It was International Awareness Week for the Deaf from September 18 through 25, 2017 and Zambart’s largest on-going study, the HPTN 071/PopART trial participated in the commemorations spearheaded by the Zambia National Association for the Deaf (ZNAD). The activities were aimed at highlighting the skills and challenges of the hearing impaired people in local communities, places of work, and public spaces.
Prior to the commemoration, a Zambart research team in Kanyama, Lusaka, one of the study communities, decided to create more impact to assist more people access the life-saving HIV antiretroviral treatment (ART) and prevention services, and contribute to their quality of lives. Kanyama is one of the 12 communities for Zambart’s largest clinical trial – the HPTN 071 (PopART) study. Six members of the PopART intervention team from Kanyama site were among the 17 students that completed basic training in sign language. The Kanyama PopART lay health counsellors called Community HIV Care Providers (CHiPs) become the second group to integrate sign language into their house-to-house HIV Testing and Counselling (HTC) delivery.
Kanyama District Intervention Coordinator (DIC) Louis Mwape, said field teams were motivated to take the sign language course because they encounter hearing and speech impaired people in the community and fail to communicate with them. “We have many cases where our CHiPs meet clients who only understand sign language, and until now we only had one counsellor who had undergone basic sign language training and she would often be called upon to help her colleagues. The hospital also called her to help with communication between medical personnel and deaf patients. This was affecting her work in her zone.”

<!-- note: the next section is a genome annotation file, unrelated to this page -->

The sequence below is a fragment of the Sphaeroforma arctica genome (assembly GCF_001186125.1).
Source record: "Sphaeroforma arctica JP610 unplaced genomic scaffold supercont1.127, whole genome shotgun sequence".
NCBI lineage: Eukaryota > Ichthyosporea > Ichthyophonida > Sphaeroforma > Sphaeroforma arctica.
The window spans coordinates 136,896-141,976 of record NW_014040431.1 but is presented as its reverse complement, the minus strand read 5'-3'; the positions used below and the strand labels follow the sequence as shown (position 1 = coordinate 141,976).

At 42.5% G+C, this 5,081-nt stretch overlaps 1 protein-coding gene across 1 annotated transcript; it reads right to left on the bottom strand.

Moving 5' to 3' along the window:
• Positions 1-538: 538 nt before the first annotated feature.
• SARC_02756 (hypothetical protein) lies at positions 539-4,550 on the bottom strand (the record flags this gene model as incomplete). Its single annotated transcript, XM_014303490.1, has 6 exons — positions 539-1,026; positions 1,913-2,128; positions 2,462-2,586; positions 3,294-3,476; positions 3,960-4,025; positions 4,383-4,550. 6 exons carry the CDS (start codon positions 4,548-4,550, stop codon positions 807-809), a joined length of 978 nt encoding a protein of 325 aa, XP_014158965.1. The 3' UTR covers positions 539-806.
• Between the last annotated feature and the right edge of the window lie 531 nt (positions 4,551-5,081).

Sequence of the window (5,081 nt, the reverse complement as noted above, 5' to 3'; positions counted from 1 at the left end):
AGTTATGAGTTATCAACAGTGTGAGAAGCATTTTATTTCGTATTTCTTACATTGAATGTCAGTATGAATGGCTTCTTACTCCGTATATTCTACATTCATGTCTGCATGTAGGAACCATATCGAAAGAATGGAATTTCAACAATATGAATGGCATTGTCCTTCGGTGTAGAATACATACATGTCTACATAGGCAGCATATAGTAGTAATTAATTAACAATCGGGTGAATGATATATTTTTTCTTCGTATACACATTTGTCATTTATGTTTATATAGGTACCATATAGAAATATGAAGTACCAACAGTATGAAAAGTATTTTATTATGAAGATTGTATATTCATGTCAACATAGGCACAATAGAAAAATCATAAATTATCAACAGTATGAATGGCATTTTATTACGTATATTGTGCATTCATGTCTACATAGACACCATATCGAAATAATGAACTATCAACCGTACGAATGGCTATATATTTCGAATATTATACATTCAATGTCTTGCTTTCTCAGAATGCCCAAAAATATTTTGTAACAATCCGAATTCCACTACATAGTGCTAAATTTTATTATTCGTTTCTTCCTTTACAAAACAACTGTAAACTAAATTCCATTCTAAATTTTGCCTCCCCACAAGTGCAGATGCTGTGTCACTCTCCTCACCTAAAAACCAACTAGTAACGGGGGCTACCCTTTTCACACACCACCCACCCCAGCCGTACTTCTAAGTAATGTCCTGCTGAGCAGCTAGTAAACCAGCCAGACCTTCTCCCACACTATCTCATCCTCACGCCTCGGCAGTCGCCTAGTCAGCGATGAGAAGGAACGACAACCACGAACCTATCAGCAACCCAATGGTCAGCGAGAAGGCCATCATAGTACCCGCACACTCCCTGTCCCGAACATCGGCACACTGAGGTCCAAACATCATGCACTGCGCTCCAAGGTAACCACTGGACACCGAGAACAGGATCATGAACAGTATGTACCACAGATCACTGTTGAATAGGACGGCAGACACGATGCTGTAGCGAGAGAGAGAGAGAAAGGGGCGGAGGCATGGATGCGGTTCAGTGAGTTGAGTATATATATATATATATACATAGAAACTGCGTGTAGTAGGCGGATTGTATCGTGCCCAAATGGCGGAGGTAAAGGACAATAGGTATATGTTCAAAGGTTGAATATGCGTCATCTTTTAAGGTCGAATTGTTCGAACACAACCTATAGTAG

In 2015, the PopART intervention team in Makululu, Kabwe (Central Province), also adopted a similar strategy in order to include the hearing and speech impaired people in the community with the PopART intervention package.
The skills acquired by the CHiPs will also be extended to Kanyama First Level Hospital where PoPART study clients access various HIV and TB treatment and prevention services. The CHiPs will assist hearing and speech impaired patients including those referred to the hospital through the PopART intervention. “In this way, PopART will work in line with the theme for this year “Full Inclusion with Sign Language,” said Mwape.
Mwape said the training center for the hearing impaired has requested the Zambart team in Kanyama to send CHiPs to the facility and offer HCT services and link into care clients there with speech and hearing impairment. He added that the teams’ services will now be more comprehensive as they intensify the intervention mop up.
PopART Intervention Manager of Volunteer Medical Male Circumcision and TB, Ephraim Sakala, explained that Zambart in its work and activities desired to ensure that all people receive health services regardless of their condition. “The hearing impaired people need information on HIV/AIDS and TB so that they also can make informed decision on their health.” He said the knowledge and skills acquired by CHiPs in Basic Sign Language will help PopART study reach more people who may have been neglected through dissemination of awareness raising information.
At the site where the commemorations event was held, the PopART erected a tent from where they conducted HCT services and provided health information to over 40 people.